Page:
Okiwi travel up the mountain at fledging time to target chicks before
they can fly. She supports the continuation of the Okiwi basin cat
trapping programme but not as a replacement for protecting taiko
breeding on Hirakimata.
How did DOC come to cease funding black petrel protection on GBI?
What we are seeing here are the consequences of current government
policy for a vulnerable species in a unique, nationally significant
ecosystem. We have a collaborative response from fishers, scientists,
iwi, NGOs and conservationists, a local DOC office trying to do the
right thing, and a community motivated to help. What could go wrong? The
answers, overwhelming numbers of cats and rats and diversion of DOC’s
Great Barrier biodiversity budget to “The Battle for the Birds” (1080
drops over South Island Beech Forests in 2015).
Hirakimata is a key biodiversity site for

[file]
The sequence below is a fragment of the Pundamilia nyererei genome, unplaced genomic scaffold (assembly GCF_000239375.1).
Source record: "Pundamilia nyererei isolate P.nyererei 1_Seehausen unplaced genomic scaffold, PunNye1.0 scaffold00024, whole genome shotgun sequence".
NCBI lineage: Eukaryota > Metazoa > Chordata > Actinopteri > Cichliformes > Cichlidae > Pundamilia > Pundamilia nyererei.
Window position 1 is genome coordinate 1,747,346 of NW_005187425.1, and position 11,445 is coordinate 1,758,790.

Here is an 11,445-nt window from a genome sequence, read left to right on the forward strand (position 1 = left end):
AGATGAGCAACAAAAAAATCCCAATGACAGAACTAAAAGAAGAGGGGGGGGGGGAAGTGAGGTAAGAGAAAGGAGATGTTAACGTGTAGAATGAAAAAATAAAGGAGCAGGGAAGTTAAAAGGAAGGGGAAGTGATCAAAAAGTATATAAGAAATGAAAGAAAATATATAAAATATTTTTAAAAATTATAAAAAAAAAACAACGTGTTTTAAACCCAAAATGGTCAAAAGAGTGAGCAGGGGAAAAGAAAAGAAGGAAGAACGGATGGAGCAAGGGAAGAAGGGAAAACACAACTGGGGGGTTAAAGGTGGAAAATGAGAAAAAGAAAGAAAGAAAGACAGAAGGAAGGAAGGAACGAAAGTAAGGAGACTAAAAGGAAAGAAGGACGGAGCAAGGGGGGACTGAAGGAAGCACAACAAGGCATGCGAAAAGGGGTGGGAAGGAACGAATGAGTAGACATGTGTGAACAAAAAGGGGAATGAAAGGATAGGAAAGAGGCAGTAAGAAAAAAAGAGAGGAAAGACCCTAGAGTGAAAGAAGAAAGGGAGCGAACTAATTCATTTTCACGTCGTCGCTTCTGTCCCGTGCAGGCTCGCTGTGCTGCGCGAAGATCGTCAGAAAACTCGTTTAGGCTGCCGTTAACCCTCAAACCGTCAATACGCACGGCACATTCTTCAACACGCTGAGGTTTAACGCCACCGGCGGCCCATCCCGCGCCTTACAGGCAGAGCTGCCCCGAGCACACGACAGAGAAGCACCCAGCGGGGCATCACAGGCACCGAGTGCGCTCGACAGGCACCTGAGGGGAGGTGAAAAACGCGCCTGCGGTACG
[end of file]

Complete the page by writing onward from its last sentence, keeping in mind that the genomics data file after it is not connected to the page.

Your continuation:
the Aotea Conservation Park. However there’s something very wrong with
prioritisation at the regional level when it has no funding, manpower or
a volunteer programme for predator control. For this reason, GBIET had
already applied for funding to begin cat and rat control on Hirakimata
under a project called Friends of Hirakimata. A big hurdle for a
voluntary trust is the capability to manage the health and safety of
volunteers or employees. The opportunity for partnership is clear, but
DOC has not replaced the vacant partnerships officer role which could
make this happen. We understand that local staff understand the need
for, and preferred timing, of trapping and want to begin it again – but
budget must be found.
fishing practices continues to prevent black petrel deaths
On the positive side, Bell says it has been fantastic to involve the
fishing industry. Raising the profile of black petrels helps fishers